One of the many oddities of the Draconia is that for every flighted species you find, there is at least one flightless, or near-flightless, species. Mooney (1962) hypothesized that once dragons reach a certain size, weight restrictions kick in, and flightlessness in inevitable. He was puzzled, however, by Megalodracos, a beast almost as large as Sinuospondylus and fully capable of flight. Still, Mooney suggested that the basalmost dragons were small and evolved flight as a means of prey capture or escape from predators. As their size increased, many dragons abandoned a flighted way of life, content in being the apex predators (or herbivores) in their environments and no longer needing to fly. As flight capability decreased, the wing structure simplified. Mooney referenced Tauropesa, Sinuospondylus, Chasmodracos, and Rugodracos as evidence of this path to flightlessness.
Rugodracos arborealis, the "arboreal dragon king," is an southeast Asian dragon, generally found in Vietnam, which is flightless in the proper sense, but uses its narrow wings to briefly glide from tree to tree. At fifteen feet long, Rugodracos isn't as large as one would suspect to be flightless, but its unique lifestyle may provide a different motivation. The dragon was described in 1973 by Brizby after an expedition into the jungles to observe the aquatic habits of constrictors. He took the animal's cranial frill to be a crown, and named it king of the dragons. Indeed, Rugodracos' frill is unique among dragons, and brings to mind ceratopsian dinosaurs like Triceratops and Centrosaurus. The frill doesn't seem to have a practical purpose, and males have squared-off frills more ornamented with smaller horns and scutes than females, who have a more rounded frill. Like ceratopsian dinosaurs, the frill is made up of the parietal and squamosal bones, although there are fenestrae, like those of ceratopsians.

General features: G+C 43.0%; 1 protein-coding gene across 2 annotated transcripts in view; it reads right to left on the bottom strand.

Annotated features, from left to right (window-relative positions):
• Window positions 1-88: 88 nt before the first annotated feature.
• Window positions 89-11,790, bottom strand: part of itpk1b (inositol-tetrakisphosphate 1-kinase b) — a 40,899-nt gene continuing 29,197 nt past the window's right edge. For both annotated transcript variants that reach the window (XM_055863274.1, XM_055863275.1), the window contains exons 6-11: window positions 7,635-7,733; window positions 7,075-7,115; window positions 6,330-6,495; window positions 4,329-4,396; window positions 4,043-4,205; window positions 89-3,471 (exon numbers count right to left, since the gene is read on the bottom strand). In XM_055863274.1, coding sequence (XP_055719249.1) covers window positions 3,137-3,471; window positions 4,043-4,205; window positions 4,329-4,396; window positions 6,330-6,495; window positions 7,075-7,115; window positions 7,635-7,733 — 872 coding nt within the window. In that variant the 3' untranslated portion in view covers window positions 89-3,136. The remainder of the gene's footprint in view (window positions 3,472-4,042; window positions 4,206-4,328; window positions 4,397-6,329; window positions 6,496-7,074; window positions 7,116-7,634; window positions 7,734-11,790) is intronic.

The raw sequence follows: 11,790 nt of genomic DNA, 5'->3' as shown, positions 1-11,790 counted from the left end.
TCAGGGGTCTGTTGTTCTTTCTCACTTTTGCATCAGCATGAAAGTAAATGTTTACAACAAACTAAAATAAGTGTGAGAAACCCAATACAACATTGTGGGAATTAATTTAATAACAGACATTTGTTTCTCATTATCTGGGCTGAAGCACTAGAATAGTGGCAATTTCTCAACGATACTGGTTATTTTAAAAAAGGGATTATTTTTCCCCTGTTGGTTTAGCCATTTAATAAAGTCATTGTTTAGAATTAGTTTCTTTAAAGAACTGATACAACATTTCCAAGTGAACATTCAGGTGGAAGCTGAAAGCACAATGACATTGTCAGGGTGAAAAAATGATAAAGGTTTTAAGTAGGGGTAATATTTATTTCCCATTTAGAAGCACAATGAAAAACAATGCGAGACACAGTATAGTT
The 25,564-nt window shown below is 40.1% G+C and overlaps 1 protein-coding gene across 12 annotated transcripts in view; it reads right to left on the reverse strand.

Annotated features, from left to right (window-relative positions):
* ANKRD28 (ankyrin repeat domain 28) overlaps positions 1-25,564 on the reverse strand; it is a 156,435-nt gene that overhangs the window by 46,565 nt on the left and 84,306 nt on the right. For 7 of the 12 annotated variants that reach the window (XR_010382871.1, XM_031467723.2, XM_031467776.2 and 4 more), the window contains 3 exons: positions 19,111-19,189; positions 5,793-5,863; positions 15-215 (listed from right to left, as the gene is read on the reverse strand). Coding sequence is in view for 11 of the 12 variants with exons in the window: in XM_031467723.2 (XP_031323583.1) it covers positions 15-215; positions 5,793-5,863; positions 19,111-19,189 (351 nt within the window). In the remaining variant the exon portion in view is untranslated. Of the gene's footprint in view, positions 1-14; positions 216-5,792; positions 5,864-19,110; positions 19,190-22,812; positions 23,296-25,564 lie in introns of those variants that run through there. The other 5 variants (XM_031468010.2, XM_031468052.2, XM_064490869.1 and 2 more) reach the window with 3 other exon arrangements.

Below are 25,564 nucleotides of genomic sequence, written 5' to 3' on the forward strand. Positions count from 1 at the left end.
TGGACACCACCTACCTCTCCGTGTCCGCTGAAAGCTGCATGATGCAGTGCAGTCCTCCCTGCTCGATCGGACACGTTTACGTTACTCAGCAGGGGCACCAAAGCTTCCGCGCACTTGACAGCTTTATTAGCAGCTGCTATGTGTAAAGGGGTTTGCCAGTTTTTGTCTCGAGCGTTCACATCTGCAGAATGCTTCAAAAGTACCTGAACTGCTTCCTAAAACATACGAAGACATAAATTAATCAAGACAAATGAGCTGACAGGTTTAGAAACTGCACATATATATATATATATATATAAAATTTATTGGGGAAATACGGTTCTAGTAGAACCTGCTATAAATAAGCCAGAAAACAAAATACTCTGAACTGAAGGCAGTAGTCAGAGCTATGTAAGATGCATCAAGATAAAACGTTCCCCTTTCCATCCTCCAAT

A large nasal horn core erupts from the nasal bones on males. The head is roughly triangular in males, and both sexes develop a rostral bone and predentary for use in clipping off vegetation. In general, Rugodracos is a slow-moving, gentle animal, and fights between rival males are extremely rare--in general, scores are settled via extended threat displays.
Rugodracos' body is uniquely adapted for climbing. Its arms and legs and long and muscular, and both the hand and foot are equiped with an offset first phalanx for grasping branches. The tail is not inherently prehensile, but does supply some leverage while moving through the canopy. The body is long, and large irregularly-placed spines run down the back from the neck to the end of the tail. Rugodracos' wings are long but spindly, featuring little mobility between the joints. The patagium is similarly narrow, and the portion that would usually run from the back of the fourth finger to the body only reaches midway down the humerus. In general, Rugodracos keeps its wings lying against the body, but uses the wings in threat displays extensively. Male and female dragons are green with lighter underbellies and yellowish patagia. Males, however, have bright orange splots running down each side of their bodies and along the cheiropatagia.